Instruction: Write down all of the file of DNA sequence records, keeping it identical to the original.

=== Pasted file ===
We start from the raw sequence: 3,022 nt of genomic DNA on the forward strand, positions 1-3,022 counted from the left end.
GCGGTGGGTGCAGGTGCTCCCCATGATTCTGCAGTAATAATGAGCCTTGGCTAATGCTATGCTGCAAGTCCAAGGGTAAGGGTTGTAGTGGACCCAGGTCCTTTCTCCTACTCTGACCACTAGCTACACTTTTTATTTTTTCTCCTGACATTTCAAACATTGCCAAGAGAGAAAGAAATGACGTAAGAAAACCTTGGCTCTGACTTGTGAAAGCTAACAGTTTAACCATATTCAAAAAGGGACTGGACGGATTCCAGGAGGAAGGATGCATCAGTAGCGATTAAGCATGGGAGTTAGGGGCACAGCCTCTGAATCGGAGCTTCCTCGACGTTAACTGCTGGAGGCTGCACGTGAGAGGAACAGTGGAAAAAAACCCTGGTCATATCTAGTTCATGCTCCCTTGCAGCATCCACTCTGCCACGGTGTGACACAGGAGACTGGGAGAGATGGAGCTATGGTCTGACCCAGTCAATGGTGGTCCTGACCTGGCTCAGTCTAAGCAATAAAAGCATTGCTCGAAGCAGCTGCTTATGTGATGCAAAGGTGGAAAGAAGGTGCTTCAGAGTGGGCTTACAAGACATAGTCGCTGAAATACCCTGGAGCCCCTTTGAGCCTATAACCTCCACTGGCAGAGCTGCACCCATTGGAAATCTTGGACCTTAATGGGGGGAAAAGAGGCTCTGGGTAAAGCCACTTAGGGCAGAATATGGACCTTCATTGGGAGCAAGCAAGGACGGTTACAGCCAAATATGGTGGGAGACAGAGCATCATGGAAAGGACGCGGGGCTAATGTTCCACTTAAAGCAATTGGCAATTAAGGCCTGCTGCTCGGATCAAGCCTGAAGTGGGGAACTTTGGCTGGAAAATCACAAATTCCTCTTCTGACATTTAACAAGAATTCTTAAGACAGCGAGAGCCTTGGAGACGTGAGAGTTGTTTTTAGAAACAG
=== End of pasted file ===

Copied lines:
We start from the raw sequence: 3,022 nt of genomic DNA on the forward strand, positions 1-3,022 counted from the left end.
GCGGTGGGTGCAGGTGCTCCCCATGATTCTGCAGTAATAATGAGCCTTGGCTAATGCTATGCTGCAAGTCCAAGGGTAAGGGTTGTAGTGGACCCAGGTCCTTTCTCCTACTCTGACCACTAGCTACACTTTTTATTTTTTCTCCTGACATTTCAAACATTGCCAAGAGAGAAAGAAATGACGTAAGAAAACCTTGGCTCTGACTTGTGAAAGCTAACAGTTTAACCATATTCAAAAAGGGACTGGACGGATTCCAGGAGGAAGGATGCATCAGTAGCGATTAAGCATGGGAGTTAGGGGCACAGCCTCTGAATCGGAGCTTCCTCGACGTTAACTGCTGGAGGCTGCACGTGAGAGGAACAGTGGAAAAAAACCCTGGTCATATCTAGTTCATGCTCCCTTGCAGCATCCACTCTGCCACGGTGTGACACAGGAGACTGGGAGAGATGGAGCTATGGTCTGACCCAGTCAATGGTGGTCCTGACCTGGCTCAGTCTAAGCAATAAAAGCATTGCTCGAAGCAGCTGCTTATGTGATGCAAAGGTGGAAAGAAGGTGCTTCAGAGTGGGCTTACAAGACATAGTCGCTGAAATACCCTGGAGCCCCTTTGAGCCTATAACCTCCACTGGCAGAGCTGCACCCATTGGAAATCTTGGACCTTAATGGGGGGAAAAGAGGCTCTGGGTAAAGCCACTTAGGGCAGAATATGGACCTTCATTGGGAGCAAGCAAGGACGGTTACAGCCAAATATGGTGGGAGACAGAGCATCATGGAAAGGACGCGGGGCTAATGTTCCACTTAAAGCAATTGGCAATTAAGGCCTGCTGCTCGGATCAAGCCTGAAGTGGGGAACTTTGGCTGGAAAATCACAAATTCCTCTTCTGACATTTAACAAGAATTCTTAAGACAGCGAGAGCCTTGGAGACGTGAGAGTTGTTTTTAGAAACAG